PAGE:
Not Breaking, But Succeeding- Lum’s Apple Orchard

apple orchard poem

 

Come, Let us Watch and Walk

I’ve talked before about my 2nd great grandpa, George Columbus BATES, but not in much detail.  George went by “Lum”, just like my grandfather Troy Columbus BATES did.


Photo of Lum and Mary Seely Bates with their 3 youngest children Charlie, Herman, and Vesta.

Lum had an apple orchard when he filed his homestead land entry paperwork.  David COOPER and William T. LUCAS- a couple of his neighbors- were witnesses for Lum saying that Lum’s land was “rough timber land”.


Photo of David and Nancy COOPER.  David COOPER was a farmer and ran a mill near Hiwasse, Benton County, Arkansas.  He also had a supply store on the bank of the river there.  He later became Superintendent of Schools for the Hiwasse/Dug Hill area.

 

The witnesses stated Lum settled on his acreage “in the latter part of September or first of October 1896” (Mr. COOPER) and “on or about October 1st 1896” (Mr. LUCAS).  They testified that Lum had resided continuously on the land since he first got it and that he had not been absent from the property since he first made homestead.  When the men were asked how much of the homestead Lum had cultivated and for how many seasons Lum had raised crops on the land, Mr. COOPER said, “It would average about 8 or 9 acres for 7 years” and Mr. LUCAS said, “He has cultivated 7 acres for 7 seasons”.  Mr. COOPER gave details about the improvements Lum had made to the property saying, “1 box house, 3 rooms. 1 log house, 1 smoke house, 1 cistern, small orchard, perhaps 100 trees- $300”.  Mr. LUCAS gave the following details about improvements Lum made, “1 3-room box dwelling, 1 smoke house, 1 log house, about 13 acres in cultivation, small orchard, 1 cistern, 1 chicken house- $300.”

corn crib

Example of a corn crib from  Homesteader Wannabe blog.

Late 1800s smoke house

Example of a late 1800’s smoke house from Smoking Meat Forums.

log home circa 1900 arkansas

Example of a circa 1900 log house from Discovering Russellville Arkansas blog.  I imagine the “3-room box dwelling” looked very similar to this building.


Example of a large cistern under construction from Wisconsin Historical Society blog.


Example of a circa 1900 chicken house (with modern updates) from Leelanau Conservancy blog.

Mr. Cooper said the land was more valuable for “agriculture” and Mr. Lucas added it was more valuable for “orchard”.  Both men testified that Lum had not mortgaged, sold, or contracted to sell any portion of the homestead land.  Both men testified that they were not personally interested in Lum’s claim and that they believed Lum had acted in good faith in perfecting the homestead land entry requirements.  There were additional witnesses- H. N. WILLIAMS and J. E. FERRELL, both of Hiwasse, Arkansas.  Their testimony was not included in the file I received.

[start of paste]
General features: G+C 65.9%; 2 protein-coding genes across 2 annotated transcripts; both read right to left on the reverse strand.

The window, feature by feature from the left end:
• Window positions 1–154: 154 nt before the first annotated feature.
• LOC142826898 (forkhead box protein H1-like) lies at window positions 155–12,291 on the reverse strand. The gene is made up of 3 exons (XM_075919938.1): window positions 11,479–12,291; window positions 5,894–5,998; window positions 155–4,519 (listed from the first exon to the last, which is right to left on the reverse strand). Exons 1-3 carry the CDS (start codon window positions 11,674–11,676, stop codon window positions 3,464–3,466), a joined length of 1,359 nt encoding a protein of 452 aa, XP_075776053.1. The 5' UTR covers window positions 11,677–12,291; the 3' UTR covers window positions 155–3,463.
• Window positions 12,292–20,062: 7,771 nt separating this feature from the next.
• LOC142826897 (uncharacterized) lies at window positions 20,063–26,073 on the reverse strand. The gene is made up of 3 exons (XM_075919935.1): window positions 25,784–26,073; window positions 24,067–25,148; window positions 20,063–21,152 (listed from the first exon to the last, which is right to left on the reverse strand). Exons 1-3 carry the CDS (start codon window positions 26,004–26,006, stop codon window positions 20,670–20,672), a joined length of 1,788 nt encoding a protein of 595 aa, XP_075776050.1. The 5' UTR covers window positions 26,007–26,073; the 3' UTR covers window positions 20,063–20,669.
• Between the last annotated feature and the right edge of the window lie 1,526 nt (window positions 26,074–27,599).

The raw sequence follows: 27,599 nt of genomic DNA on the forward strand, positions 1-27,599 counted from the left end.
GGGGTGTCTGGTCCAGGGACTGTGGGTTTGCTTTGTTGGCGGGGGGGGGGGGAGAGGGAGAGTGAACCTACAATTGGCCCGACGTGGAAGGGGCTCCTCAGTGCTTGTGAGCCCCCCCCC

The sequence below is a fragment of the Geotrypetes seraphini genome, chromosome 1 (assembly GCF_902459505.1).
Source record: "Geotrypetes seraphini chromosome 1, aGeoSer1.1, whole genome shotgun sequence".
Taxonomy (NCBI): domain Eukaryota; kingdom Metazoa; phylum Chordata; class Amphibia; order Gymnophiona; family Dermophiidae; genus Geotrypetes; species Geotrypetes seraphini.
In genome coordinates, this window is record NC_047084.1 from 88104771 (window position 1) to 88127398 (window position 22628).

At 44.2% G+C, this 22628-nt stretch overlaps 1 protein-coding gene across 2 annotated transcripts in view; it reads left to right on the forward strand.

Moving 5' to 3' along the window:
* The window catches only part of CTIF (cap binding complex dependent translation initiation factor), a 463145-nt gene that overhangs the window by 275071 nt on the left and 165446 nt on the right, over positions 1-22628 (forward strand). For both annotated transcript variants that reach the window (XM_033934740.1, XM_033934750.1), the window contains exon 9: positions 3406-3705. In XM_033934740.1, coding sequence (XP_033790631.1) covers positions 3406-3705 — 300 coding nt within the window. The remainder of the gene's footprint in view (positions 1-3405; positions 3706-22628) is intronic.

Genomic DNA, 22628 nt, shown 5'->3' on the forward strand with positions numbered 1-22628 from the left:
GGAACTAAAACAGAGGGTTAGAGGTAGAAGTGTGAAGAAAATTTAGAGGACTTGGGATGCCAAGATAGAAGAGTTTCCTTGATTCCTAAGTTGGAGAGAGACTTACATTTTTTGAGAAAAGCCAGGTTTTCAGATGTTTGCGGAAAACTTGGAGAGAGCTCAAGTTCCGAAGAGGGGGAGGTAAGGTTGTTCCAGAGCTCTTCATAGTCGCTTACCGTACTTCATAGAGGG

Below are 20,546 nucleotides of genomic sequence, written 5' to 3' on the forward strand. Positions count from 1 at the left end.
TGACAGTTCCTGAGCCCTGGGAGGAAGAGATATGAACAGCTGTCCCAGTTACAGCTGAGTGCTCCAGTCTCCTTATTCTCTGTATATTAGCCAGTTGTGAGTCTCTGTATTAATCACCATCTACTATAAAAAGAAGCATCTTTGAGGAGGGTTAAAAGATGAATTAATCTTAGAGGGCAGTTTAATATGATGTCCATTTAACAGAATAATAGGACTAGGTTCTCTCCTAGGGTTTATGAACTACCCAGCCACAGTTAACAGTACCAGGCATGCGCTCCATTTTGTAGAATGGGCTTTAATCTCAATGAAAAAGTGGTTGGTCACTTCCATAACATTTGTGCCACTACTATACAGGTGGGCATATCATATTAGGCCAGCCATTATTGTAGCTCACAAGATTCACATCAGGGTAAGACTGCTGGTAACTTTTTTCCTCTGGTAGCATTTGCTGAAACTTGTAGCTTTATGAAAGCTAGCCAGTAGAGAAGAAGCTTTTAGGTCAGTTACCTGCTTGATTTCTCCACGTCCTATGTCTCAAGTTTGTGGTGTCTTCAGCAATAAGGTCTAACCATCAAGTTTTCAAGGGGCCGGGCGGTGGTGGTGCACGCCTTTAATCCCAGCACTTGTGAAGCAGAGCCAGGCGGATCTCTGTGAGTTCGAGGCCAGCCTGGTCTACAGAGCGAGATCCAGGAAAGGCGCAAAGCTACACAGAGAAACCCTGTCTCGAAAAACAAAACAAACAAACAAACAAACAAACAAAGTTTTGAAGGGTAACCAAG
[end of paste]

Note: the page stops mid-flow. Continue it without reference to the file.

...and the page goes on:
We Had Long Collected, Saved, and Harbored Old Memories

In Lum’s testimony he stated he was 46 years old and lived in Hiwasse, Arkansas.  He stated he was born in the state of Georgia.


Lum’s birth certificate.

He stated he was the same George C. BATES who had made homestead entry #22919 at the Harrison, Arkansas land office on 17 September 1896 and a true description of his land was “NE quarter of the NE quarter of Section 32, Township 21N, Range 31W”.  He stated he built a house on the land and established residence there about 1 October 1896 and had built a 3-room box house with 1 room being 15×16 and 1 room being 14×15 and the third room being 12×14.  He stated he had built a log house sized 16×16, 1 smoke house, 1 crib, and 1 cistern.  He had 13 acres in cultivation, 100 apple trees set, and an estimated value of $250 for his improvements.  I must say, I’d love to have all these improvements for $250!!

Lum listed his family members living on the property as himself, his wife, and 3 children.  His wife was Mary Ann SEELY BATES.


Marriage record for Lum and Mary BATES.

On 28 August 1903, the children that would have been living at home would have been the 3 youngest children- Charles Leroy, Herman Luther, and Vesta Josephine.  The oldest child (my great-grandfather), Albert Lewis, had gotten married and moved out the previous year.

 

Another Season’s Hundred Days of Toil

Prior to completing the application process, Lum had to run a notice about the homestead claim in the Benton County Democrat weekly newspaper for 6 consecutive weeks.

Newspaper ad photo.

 

By Not Breaking, But Succeeding

And so, for the sum of $6 (plus a $1 “testimony fee” for his required testimony- gotta love the government, right?!) he completed his homestead application process for 40 acres in Benton County, Arkansas on 28 August 1903.  The homestead was finally approved on 16 June 1904 and patented on 26 August 1904 and just like that Lum was the proud owner of 40 acres in Benton County, Arkansas.


Photo of certificate

On a day when I have more bandwidth or faster internet I will post a photo of where his land was in Benton County, Arkansas.

 

Silently Growing to Bear Fruit

About the time Lum started his apple orchard, the Arkansas Black apple was being cultivated.  So in mine and my husband’s orchard, we planted an Arkansas Black in memory of Lum.  It’s producing apples this year and we’re excited to be able to taste them.  Maybe I’ll make an apple pie in honor of Lum and Mary and all they did and all they sacrificed to give me the life I have today.

By the way, I’ve been making plans to visit a distant cousin from the BATES family.  I’m meeting with her soon and she says she has a photo of Lum standing in front of a wagon full of apples.  I’m so hoping she can find it and bring it so I can have a copy.  What a treasure!  I think I’ll frame it and hang it in my kitchen.  I sure am looking forward to apple season…

Until then though, take care of yourself and remember- an apple a day keeps the doctor away!

Lisa @ Days of Our Lives